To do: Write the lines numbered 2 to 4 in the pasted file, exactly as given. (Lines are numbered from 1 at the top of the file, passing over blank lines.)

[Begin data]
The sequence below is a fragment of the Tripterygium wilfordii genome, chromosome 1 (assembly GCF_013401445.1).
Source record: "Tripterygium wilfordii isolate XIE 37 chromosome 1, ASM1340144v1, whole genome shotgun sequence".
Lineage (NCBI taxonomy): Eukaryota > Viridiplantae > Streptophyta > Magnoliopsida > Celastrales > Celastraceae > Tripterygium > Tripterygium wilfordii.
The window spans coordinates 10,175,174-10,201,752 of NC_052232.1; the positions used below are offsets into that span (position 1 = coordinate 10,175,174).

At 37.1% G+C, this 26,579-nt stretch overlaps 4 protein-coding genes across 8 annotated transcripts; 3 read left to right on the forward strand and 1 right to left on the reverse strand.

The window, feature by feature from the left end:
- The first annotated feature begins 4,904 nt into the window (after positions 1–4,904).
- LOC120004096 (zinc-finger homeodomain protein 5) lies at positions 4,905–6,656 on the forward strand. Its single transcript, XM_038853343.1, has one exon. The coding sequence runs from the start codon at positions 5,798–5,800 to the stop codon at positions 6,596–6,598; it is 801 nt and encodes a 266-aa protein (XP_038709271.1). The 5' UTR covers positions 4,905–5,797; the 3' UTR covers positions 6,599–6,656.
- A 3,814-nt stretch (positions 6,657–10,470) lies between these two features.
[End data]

Source record: "Tripterygium wilfordii isolate XIE 37 chromosome 1, ASM1340144v1, whole genome shotgun sequence".
Lineage (NCBI taxonomy): Eukaryota > Viridiplantae > Streptophyta > Magnoliopsida > Celastrales > Celastraceae > Tripterygium > Tripterygium wilfordii.
The window spans coordinates 10,175,174-10,201,752 of NC_052232.1; the positions used below are offsets into that span (position 1 = coordinate 10,175,174).